Today’s video landscape is rapidly changing in ways that are redefining how we watch, what we watch, and why we watch. These are developments that impact the entire ecosystem, from viewers to advertisers to creators and artists.
While some of these trends have been years in the making, the pandemic has undoubtedly accelerated them. For the past year, as people around the world turned to digital to work, shop, connect with friends, and handle other daily essentials, we at YouTube have paid close attention to how video trends are evolving.
Here are three significant things we’ve noticed, and which we believe are helping drive digital video behavior into the future.
Video streaming and connected TV are trending
Even before the pandemic, streaming was quickly becoming the preferred way to enjoy content. But 2020 solidified the trend, as people increasingly abandoned linear TV. This year, eMarketer projects that more than 106 million U.S. households will watch streaming content, eclipsing the number of households that pay for traditional TV services like cable or satellite.1
At YouTube, we’re finding that, as viewers move away from traditional primetime, the new primetime is personal. People want the freedom to stream anything whenever they want, whether it’s a favorite movie, a rare music performance, a premiere sports event, or simply a video that helps fulfill a timely need.
And as viewers spend more time at home, they are streaming more content than ever before on connected TV (CTV) screens. While it’s true that people still watch a lot of YouTube on mobile, TV is now our fastest-growing screen. In December, more than 120 million people in the U.S. streamed YouTube or YouTube TV on their TV screens.2
For advertisers, the move to streaming and CTV brings both challenges and opportunities. Many challenges — like planning what to buy and measuring impact — aren’t new. But new and critical solutions are underway to address these issues. For example, starting this year, advertisers in the U.S. will be able to measure their YouTube CTV campaigns through a third-party provider, Nielsen.
As for opportunities, streaming gives advertisers more places to connect with the customers they care about, including viewers who have been abandoning linear TV for streaming platforms. While it may feel like this landscape further fragments the audiences we’re all trying so hard to reach, the number of ad-supported platforms with scale is actually pretty small.
For advertisers, the move to streaming and CTV brings both challenges and opportunities.
According to Comscore, more than 82% of CTV reach in the U.S. falls on just five streaming services: Netflix, YouTube, Amazon Prime, Hulu, and Disney+, and only two of these platforms sell ads. Among ad-supported platforms, YouTube is No. 1 in reach and watch time,3 and represents 41% of all ad-supported streaming watch time.4 All of this makes it clear that CTV has opened a significant new chapter for video, on YouTube and beyond.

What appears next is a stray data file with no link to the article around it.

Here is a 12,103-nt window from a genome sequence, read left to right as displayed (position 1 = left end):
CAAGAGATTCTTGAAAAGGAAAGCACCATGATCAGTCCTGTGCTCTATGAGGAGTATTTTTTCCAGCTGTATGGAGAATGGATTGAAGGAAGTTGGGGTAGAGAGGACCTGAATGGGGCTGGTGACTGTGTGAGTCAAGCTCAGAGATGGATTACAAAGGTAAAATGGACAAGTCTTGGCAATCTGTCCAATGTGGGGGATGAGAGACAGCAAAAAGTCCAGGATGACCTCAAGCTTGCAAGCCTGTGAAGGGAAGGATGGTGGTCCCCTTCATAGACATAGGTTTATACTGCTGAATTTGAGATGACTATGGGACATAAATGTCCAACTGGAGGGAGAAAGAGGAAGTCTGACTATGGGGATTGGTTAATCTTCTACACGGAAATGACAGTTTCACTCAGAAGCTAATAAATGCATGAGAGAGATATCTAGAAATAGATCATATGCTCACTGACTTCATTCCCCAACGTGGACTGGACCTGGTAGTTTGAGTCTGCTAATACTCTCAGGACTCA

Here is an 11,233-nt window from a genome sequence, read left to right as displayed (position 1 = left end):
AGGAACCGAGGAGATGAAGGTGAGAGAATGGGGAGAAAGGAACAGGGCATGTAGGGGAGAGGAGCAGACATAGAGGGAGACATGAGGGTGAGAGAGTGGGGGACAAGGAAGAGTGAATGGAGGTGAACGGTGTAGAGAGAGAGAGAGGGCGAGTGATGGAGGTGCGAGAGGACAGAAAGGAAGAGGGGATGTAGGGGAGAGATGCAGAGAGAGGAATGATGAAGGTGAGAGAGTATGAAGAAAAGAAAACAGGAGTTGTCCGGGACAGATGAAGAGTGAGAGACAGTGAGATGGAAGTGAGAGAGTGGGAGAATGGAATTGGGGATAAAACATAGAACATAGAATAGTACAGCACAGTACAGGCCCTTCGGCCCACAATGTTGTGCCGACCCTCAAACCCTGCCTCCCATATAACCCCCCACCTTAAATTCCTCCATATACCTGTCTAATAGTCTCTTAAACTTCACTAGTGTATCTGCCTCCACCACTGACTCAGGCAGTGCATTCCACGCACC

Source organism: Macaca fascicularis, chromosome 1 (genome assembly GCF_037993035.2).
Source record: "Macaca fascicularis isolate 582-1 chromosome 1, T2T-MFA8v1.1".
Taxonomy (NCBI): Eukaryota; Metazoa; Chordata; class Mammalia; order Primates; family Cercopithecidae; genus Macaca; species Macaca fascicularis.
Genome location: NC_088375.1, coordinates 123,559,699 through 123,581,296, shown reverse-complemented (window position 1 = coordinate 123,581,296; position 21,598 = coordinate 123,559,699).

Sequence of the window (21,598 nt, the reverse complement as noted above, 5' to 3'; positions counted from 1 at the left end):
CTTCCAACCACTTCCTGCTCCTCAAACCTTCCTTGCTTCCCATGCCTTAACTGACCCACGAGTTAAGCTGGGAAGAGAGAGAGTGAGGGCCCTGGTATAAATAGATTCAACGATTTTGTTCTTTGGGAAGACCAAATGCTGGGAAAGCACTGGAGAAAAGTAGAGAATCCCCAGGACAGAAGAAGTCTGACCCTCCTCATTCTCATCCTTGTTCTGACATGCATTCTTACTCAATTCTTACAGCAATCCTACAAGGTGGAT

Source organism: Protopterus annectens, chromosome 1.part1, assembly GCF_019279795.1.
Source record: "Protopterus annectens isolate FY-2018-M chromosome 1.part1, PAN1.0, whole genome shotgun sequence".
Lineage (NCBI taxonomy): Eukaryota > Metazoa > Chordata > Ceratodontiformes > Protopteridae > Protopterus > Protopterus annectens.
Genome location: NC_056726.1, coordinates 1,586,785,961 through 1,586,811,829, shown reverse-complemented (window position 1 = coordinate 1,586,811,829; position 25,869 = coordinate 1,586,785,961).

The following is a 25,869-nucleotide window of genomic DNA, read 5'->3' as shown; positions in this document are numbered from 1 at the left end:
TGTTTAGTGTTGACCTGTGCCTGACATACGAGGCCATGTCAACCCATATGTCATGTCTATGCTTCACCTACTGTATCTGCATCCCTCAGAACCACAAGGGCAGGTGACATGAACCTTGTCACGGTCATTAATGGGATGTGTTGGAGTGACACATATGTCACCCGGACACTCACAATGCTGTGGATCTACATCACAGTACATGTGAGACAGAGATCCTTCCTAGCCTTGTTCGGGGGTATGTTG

E-commerce is accelerating, fueled by digital video
It’s no secret that e-commerce has been growing for years, but the pandemic increased its momentum: Online shopping’s share of total retail sales grew 44% in 2020. As consumers continue to shift to digital, video will play an increasingly important role.
One reason for this shift is that while consumers want the convenience of researching and reviewing products online at home, they also want the trusted guidance of an in-store experience. That’s where YouTube creators come in.
It’s no secret that e-commerce has been growing for years, but the pandemic increased its momentum.
Creators spend considerable time and effort building authentic connections with their audiences, and, as a result, they’re uniquely positioned to offer trustworthy brand and product recommendations. Take iJustine, for instance, who vlogs about all types of tech gear, from mobile phones to consumer drones. Her expert reviews are a resource that her fans have come to depend on.
The unique role creators play in the customer journey has created opportunities for platforms like YouTube to offer more seamless shopping experiences. We’re currently beta testing a new offering that allows viewers to tap into the credibility and knowledge of their favorite creators to make informed purchases, directly on YouTube. It’s our hope that innovations like these can help unlock new value for consumers, creators, and retail brands.
Short-form content is here for the long run
Amid the rise of CTV this past year, we’ve seen a fascinating trend play out on mobile, which is the growth of short-form video creation and consumption. This momentum can be explained by two related developments: easy paths to creation and consumption on mobile. We’ve found that mobile devices continue to be simple, powerful tools for anyone looking to create or watch compelling content.
To help give viewers access to more of the short-form content they’ve grown to love — and make it easier for creators and artists to build it — we’ve been developing our own short-form mobile experience, called “Shorts.”
Mobile devices continue to be simple, powerful tools for anyone looking to create or watch compelling content.
We began beta testing Shorts last year in India with various creation tools, including a multisegment camera, the ability to record with music, speed controls, a timer, and a countdown feature. Since early December, the number of Indian channels using Shorts creation tools has more than tripled. In the next few weeks, we’ll begin expanding beta access to the U.S.
As these trends underscore, it’s an exciting time for digital video. Video empowers viewers to experience content as never before; advertisers to reach customers as never before; and creators and artists to create as never before. While CTV, e-commerce, and short-form video continue their acceleration in a post-pandemic world, I’m excited to see which new trends arise down the road.